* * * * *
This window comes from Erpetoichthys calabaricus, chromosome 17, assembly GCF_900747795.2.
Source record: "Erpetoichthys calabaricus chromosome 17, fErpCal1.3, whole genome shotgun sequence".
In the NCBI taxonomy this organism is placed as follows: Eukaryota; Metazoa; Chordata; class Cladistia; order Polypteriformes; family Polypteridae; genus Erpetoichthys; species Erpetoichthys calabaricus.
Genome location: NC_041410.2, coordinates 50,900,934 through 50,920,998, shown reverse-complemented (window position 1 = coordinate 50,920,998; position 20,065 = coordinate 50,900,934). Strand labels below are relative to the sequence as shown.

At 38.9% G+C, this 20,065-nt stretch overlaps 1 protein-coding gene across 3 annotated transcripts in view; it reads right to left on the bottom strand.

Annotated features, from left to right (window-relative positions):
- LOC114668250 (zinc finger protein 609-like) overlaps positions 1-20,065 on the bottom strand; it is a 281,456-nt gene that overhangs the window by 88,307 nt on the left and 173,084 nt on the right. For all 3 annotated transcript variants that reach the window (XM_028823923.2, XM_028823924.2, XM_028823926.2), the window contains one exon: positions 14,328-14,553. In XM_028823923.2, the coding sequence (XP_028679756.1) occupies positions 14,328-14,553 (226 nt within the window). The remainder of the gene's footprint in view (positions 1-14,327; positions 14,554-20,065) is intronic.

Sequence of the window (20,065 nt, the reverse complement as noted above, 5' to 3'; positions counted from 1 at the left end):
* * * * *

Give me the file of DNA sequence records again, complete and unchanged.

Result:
This window comes from Erpetoichthys calabaricus, chromosome 17, assembly GCF_900747795.2.
Source record: "Erpetoichthys calabaricus chromosome 17, fErpCal1.3, whole genome shotgun sequence".
In the NCBI taxonomy this organism is placed as follows: Eukaryota; Metazoa; Chordata; class Cladistia; order Polypteriformes; family Polypteridae; genus Erpetoichthys; species Erpetoichthys calabaricus.
Genome location: NC_041410.2, coordinates 50,900,934 through 50,920,998, shown reverse-complemented (window position 1 = coordinate 50,920,998; position 20,065 = coordinate 50,900,934). Strand labels below are relative to the sequence as shown.

At 38.9% G+C, this 20,065-nt stretch overlaps 1 protein-coding gene across 3 annotated transcripts in view; it reads right to left on the bottom strand.

Annotated features, from left to right (window-relative positions):
- LOC114668250 (zinc finger protein 609-like) overlaps positions 1-20,065 on the bottom strand; it is a 281,456-nt gene that overhangs the window by 88,307 nt on the left and 173,084 nt on the right. For all 3 annotated transcript variants that reach the window (XM_028823923.2, XM_028823924.2, XM_028823926.2), the window contains one exon: positions 14,328-14,553. In XM_028823923.2, the coding sequence (XP_028679756.1) occupies positions 14,328-14,553 (226 nt within the window). The remainder of the gene's footprint in view (positions 1-14,327; positions 14,554-20,065) is intronic.

Sequence of the window (20,065 nt, the reverse complement as noted above, 5' to 3'; positions counted from 1 at the left end):